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Xenobiotics and Food-Producing Animals, Metabolism and Residues.

This volume is No.503 in their symposium series and this text was developed from a symposium held in New York towards the end of August 1991. The express purpose of this series is to ensure that papers of relevance are published as soon as possible. These comprehensive books provide a |snapshot in time' as the Foreword points out so eloquently. As to the symposium itself the subject matter may be revised to include further work and some papers may be excluded to ensure that the subject has been covered in such a way as to suit publication in book-form.

With a large proportion of the world's population at the door of starvation, it is obviously necessary to make best use of our crops, be they plants or animals. As we ascend the food chain, the higher organisms depend on the lower forms of life for their sustenance. Good animal husbandry is critical for the conversion of plant-derived feed stuffs into animal process, certain for human consumption. To help this process, certain bioactive chemicals are used. At the same time the control of disease is important because animals are so often kept in very close proximity, which only serves to magnify the risk of animal-to-animal transmission of diseases. Likewise pest control in such situations is equally important.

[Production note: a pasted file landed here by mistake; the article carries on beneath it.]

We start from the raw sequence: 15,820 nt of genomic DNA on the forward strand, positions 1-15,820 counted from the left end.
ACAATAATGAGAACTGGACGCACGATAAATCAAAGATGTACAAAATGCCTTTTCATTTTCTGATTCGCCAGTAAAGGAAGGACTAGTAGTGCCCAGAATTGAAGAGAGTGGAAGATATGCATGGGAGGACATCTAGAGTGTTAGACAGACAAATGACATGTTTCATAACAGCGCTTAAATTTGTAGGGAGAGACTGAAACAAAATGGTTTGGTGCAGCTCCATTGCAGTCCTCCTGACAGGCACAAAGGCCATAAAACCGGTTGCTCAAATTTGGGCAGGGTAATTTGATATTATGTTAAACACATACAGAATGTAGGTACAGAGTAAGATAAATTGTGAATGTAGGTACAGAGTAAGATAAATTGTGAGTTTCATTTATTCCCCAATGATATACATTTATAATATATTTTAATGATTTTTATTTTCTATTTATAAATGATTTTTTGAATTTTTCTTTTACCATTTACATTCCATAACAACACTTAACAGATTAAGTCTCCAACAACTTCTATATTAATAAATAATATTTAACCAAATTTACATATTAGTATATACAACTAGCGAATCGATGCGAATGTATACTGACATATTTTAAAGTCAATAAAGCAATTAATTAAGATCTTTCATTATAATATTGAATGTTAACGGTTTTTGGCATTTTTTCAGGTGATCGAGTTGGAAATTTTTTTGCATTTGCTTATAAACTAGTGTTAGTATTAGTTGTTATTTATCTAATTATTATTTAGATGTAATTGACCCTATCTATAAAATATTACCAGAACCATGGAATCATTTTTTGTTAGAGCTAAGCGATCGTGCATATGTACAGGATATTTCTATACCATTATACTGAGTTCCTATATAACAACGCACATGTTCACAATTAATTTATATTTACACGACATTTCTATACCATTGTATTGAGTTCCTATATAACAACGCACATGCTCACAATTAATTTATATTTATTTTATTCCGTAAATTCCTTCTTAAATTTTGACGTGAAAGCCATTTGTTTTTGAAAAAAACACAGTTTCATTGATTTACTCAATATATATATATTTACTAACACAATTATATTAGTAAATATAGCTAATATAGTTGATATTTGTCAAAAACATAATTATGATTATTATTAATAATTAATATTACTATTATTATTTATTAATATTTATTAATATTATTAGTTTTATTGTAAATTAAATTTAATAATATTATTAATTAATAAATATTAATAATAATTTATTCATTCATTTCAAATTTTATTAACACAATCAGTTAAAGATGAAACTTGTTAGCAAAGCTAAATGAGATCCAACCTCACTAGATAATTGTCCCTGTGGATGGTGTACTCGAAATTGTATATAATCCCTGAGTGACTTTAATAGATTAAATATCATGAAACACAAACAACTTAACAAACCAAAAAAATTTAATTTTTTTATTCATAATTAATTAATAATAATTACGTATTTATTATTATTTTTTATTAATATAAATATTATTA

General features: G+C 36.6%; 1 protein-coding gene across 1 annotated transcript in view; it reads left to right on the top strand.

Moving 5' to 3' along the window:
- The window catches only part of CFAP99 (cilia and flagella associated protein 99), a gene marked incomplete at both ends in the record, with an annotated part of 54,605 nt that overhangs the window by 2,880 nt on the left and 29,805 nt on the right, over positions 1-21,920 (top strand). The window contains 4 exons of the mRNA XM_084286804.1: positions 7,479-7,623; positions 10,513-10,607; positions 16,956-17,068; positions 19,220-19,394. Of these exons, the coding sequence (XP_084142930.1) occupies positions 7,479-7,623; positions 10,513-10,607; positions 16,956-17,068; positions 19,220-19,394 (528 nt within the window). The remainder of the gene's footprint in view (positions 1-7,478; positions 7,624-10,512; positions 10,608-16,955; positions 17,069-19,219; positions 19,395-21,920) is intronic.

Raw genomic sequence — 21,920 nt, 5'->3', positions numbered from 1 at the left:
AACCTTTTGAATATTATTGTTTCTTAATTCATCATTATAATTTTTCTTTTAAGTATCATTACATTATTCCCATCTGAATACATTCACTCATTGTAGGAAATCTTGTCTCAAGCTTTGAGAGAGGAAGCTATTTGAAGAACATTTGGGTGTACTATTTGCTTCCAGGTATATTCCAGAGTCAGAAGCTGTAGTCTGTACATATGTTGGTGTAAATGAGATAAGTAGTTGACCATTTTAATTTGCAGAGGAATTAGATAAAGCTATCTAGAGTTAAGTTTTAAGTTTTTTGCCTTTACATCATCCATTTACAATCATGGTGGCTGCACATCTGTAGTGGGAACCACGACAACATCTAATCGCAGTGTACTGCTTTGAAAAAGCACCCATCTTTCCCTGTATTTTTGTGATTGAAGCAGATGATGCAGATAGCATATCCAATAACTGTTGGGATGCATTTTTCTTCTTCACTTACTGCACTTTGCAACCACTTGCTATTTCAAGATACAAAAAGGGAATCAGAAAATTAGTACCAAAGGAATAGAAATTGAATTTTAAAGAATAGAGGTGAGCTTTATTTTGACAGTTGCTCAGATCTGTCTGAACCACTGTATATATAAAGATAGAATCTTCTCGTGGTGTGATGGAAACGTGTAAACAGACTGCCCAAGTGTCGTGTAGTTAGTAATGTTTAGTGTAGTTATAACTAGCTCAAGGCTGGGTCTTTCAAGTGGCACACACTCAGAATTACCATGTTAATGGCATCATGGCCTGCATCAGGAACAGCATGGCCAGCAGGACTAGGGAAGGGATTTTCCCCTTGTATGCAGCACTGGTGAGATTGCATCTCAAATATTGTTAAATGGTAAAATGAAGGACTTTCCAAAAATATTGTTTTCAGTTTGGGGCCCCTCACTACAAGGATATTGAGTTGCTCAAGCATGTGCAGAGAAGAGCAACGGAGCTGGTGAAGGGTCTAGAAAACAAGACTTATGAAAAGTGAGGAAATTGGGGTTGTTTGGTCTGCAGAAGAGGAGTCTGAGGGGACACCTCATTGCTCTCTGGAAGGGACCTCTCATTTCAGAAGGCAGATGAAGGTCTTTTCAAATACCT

Because of the potential for overuse, many crop protection and veterinary products must be carefully controlled in use. Another problem arises in that the fate of the residues in both plants and animal tissues can cause concerns for human safety. Most of this book is concerned with the metabolism of veterinary products, not crop protection agents, and it is divided into 16 chapters with titles like Uses and regulation of veterinary drugs - introduction; Veterinary medicines - regulation in Europe and the importance of pharmacokinetic studies; Semduramicin in the chicken - tissue residue depletion studies; Dermal absorption and metabolism of xenobiotics in food-producing animals; Pirlimycin in the diary cow - metabolism and residue studies; Tilmicosin in cattle - metabolism and tissue residues; Sulphonamide drug in lactating cows - novel metabolism; and Luprositol in dairy cows - residue depletion and metabolism.
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Publication:Food Trade Review
Article Type:Book Review
Date:Apr 1, 1993
Words:350
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